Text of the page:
Time is on everyone’s minds at this time of year, as our bodies — and daily routines — adjust to the clocks falling back to standard time.
As is common every time this change happens, in November and again in March, there are plenty of people debating whether we should keep doing this.
That’s why Alison Usher-Jones is launching a petition to Quebec’s National Assembly asking MNAs to vote on making Daylight Saving Time (DST) permanent.
Calling the petition a “really cool way to exercise our democracy,” Usher-Jones said she most considered our semi-annual time change an unchangeable fact of life until this year.
The COVID-19 pandemic, and all the stress and uncertainty it has brought with it, changed her view, she says. Now she’s adamant that the only thing the move to and from DST accomplishes is creating stress for people.
“When we change the clocks, we spend 92 days when the sun is setting before 5 p.m.,” she explained to Global News, “and if we did not change the clocks, we would spend zero days a year where the sun would set before 5 p.m.”
Quebec Premier François Legault, for his part, has indicated that he isn’t a proponent of ditching the twice-a-year ritual of changing our clocks.
When Global News asked him about it on Monday, it didn’t sound like he’s changed his mind.
“It’s darker at night, but it’s less darker in the morning,” he reasoned during a press conference. “So we’re looking at the different scenarios, but so far we don’t expect to change that.”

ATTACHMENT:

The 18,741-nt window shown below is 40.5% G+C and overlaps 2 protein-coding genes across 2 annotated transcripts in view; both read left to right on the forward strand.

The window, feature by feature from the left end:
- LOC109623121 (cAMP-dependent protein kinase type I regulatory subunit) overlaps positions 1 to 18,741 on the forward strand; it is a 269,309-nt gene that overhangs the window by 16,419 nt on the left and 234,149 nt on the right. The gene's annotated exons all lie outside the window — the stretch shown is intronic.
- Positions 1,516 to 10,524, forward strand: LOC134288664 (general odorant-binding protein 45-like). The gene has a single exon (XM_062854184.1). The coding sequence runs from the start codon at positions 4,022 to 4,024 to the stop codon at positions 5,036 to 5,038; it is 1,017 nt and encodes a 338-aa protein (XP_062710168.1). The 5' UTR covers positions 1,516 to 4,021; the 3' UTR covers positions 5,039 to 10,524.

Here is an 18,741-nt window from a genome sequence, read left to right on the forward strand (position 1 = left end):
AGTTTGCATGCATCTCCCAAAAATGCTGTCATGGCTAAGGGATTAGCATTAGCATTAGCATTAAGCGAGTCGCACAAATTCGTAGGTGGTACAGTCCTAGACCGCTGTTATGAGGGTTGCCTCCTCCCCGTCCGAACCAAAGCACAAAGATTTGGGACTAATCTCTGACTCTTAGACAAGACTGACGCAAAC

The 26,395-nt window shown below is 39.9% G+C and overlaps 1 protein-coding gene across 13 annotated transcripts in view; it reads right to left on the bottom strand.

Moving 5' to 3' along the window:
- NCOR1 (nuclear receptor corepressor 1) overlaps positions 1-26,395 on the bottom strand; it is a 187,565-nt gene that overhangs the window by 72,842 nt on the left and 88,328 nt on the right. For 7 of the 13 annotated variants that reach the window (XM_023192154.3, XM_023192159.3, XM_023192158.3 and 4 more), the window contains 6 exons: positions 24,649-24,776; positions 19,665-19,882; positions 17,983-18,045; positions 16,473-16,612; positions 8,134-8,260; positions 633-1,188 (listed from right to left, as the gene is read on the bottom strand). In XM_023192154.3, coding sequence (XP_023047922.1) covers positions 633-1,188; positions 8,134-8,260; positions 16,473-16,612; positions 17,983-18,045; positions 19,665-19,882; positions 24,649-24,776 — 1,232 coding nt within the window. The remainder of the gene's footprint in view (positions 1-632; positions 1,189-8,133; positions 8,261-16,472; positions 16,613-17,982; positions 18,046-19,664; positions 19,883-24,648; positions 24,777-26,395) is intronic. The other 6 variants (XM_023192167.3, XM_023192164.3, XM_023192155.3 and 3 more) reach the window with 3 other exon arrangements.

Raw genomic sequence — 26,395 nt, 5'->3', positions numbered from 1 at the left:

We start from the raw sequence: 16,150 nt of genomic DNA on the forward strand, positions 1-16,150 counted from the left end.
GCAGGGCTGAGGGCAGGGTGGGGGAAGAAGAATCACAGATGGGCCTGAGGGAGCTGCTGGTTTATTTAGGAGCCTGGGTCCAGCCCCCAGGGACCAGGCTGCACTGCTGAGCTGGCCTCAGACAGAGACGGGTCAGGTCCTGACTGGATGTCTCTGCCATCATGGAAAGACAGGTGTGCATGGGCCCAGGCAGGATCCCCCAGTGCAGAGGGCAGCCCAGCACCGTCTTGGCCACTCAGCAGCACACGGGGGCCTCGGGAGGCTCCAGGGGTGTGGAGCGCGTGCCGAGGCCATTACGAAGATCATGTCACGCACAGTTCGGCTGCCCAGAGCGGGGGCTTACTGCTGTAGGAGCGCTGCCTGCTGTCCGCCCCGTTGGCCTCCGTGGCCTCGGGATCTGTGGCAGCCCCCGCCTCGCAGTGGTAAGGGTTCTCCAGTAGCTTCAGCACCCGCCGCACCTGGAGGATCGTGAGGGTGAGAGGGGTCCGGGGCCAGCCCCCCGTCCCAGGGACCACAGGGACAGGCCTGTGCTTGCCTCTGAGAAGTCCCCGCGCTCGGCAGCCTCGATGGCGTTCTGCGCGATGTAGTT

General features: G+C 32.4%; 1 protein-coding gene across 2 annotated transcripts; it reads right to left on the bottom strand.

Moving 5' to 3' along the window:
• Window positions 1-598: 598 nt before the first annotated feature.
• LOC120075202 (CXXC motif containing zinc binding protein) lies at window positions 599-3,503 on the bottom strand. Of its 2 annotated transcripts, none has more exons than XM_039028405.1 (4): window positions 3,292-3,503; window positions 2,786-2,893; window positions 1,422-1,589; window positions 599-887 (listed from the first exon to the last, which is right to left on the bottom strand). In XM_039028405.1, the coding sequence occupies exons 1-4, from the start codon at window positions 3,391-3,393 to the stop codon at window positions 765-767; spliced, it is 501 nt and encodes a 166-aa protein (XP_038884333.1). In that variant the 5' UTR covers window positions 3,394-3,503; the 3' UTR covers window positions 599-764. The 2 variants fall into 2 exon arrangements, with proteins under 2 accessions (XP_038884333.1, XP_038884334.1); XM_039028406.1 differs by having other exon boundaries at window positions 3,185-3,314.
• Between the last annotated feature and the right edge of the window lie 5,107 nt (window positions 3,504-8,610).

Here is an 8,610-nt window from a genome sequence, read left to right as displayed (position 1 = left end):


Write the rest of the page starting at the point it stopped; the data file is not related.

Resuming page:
A few minutes later, however, an aide to Legualt explained that the government isn’t opposed in principle to making DST permanent year-round. But, he said, they’d need “our neighbouring provinces” to make the change, too.
As it happens, an MPP from suburban Ottawa has introduced a bill in Ontario’s legislature that would do just that.
Jeremy Roberts, a Progressive Conservative representing Ottawa West—Nepean, said in an interview he hoped the bill could put Ontario and its neighbours “at the forefront” of getting rid of a practice he called “outdated.”
The bill passed first and second reading with all-party support, but Ontario Premier Doug Ford’s support of it seems somewhat tepid. A statement his office emailed to Global News said only that “this is not currently our government’s priority.”
Even if the bill did pass and become law, however, Ontario would only move to year-round DST if its two largest neighbours did the same. That means not just Quebec, but also the state of New York.
A New York state senator, Republican Joe Griffo, recently introduced a bill that would make DST permanent in the Empire State. It’s unclear whether it has support from Democrats, who control a majority in both houses of the state’s legislature, as well as the governor’s mansion.
Even if New York did pass a law mandating year-round DST, it couldn’t take effect right away. That’s because the U.S. Congress would have to change American federal law regulating the use of time zones. Right now, it’s not legal for a state to stay in Daylight time all year.
Advocates like Alison Usher-Jones say that’s a shame.
“If everyone’s just waiting for everyone else to do it, it’s never going to get done,” she said.
— With files from Global News’s Dan Spector and Morganne Campbell.